From Cocoon to Butterfly: Use of Cooperative Inquiry Groups to Empower Practitioners in Healthcare Contexts
Blogpost by Sarah Donnelly and Sarah Morton
Consider the analogy of a butterfly inside its cocoon. When we see a butterfly struggling, we are tempted to peel the cocoon off to free the butterfly so that it can fly away. But what happens to a butterfly when it does not have the necessary struggle to free itself from its cocoon? The struggle ultimately makes the butterfly strong and helps it grow and develop.
Health and social care practitioners can often feel powerless over aspects of their practice and feel frustrated about their lack of power to influence organisational and practice change. As committed action researchers we wanted to understand more about how our use of co-operative inquiry groups had fostered change and transformation – even though they were enacted in two very different healthcare settings- a community based domestic violence agency and an acute hospital age-related healthcare team for older people. We discovered that researcher and practitioner values and robust pre-existing relationships played a vital role in the co-production of knowledge and in change generation at the level of policy and practice. By standing back and thinking about practices reflexively, healthcare teams can try and redress the inherent power imbalances that often exist between teams and their service users. In facilitating a heightened awareness of practice issues through the cooperative inquiry group process, we found that healthcare practitioners can morph from cocoon to butterfly, connecting research to action leading to tangible and sustained organisational change.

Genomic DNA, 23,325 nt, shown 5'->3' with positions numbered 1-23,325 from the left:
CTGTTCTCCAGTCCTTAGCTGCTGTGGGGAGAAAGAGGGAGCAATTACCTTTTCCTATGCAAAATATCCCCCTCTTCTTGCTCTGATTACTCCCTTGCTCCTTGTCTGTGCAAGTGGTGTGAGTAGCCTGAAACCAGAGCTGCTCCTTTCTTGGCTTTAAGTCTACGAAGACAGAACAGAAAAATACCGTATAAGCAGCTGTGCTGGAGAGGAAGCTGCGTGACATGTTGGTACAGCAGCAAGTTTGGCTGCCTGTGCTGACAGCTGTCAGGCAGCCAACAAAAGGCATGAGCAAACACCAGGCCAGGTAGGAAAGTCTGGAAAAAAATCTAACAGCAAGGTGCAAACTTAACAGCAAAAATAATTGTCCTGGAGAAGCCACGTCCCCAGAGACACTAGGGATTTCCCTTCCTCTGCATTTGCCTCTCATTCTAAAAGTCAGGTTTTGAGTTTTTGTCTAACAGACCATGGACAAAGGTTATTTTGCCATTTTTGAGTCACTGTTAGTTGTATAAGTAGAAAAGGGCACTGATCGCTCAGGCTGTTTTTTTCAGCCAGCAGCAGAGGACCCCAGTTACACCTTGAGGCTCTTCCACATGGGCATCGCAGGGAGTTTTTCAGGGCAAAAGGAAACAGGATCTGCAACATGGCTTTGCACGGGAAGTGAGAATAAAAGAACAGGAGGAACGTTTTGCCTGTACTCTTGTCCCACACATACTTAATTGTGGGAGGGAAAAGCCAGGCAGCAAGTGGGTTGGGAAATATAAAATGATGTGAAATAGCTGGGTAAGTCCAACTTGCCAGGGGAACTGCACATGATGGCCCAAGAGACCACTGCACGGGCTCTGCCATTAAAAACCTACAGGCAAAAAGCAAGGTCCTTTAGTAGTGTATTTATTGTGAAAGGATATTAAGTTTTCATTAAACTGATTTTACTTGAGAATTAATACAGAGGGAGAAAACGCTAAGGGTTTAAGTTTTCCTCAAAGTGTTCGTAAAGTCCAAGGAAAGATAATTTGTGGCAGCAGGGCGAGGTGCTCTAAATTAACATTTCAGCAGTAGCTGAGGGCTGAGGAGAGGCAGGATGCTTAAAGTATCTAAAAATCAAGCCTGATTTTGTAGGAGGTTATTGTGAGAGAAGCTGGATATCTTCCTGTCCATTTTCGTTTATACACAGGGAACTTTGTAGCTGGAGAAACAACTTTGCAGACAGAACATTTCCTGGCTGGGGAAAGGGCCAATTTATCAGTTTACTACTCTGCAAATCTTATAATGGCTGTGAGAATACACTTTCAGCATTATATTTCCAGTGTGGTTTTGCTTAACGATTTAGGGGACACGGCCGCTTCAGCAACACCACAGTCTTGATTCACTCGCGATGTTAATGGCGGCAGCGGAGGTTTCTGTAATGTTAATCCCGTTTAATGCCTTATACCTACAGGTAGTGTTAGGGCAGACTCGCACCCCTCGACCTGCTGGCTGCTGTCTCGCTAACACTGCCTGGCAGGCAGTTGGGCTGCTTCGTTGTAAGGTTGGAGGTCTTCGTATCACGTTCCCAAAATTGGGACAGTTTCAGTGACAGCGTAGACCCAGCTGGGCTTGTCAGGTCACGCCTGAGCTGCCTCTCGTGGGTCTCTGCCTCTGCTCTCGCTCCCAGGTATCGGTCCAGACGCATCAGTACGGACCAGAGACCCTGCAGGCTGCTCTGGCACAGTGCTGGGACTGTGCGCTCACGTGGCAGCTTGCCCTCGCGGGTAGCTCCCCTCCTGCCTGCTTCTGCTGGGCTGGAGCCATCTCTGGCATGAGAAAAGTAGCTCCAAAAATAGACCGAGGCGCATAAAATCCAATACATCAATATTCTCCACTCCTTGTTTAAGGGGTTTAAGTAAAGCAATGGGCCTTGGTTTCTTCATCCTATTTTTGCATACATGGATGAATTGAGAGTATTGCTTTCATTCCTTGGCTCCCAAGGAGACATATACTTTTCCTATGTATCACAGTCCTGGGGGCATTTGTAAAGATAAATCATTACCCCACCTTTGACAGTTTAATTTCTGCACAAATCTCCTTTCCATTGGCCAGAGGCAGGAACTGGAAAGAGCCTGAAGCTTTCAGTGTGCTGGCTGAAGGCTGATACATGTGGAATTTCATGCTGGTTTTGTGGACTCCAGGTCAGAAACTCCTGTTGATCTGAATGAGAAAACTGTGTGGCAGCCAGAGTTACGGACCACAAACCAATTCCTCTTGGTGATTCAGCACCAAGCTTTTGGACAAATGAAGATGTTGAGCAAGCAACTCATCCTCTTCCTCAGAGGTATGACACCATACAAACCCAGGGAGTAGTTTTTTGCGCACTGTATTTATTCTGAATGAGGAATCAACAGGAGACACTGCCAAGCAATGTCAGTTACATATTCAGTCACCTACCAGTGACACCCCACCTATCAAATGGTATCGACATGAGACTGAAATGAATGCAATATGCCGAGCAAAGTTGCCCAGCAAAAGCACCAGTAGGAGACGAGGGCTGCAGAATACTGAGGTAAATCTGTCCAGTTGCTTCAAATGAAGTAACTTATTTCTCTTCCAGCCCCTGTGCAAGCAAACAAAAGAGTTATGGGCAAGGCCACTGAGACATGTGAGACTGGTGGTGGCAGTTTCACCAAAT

We invite you to learn more about this experience by reading our article HERE. Free 30-day access is available for this article beginning 28 November.
After you’ve had a chance to read this piece, please share your thoughts, ideas, or experiences with our community in the comments below so we can continue this discussion!
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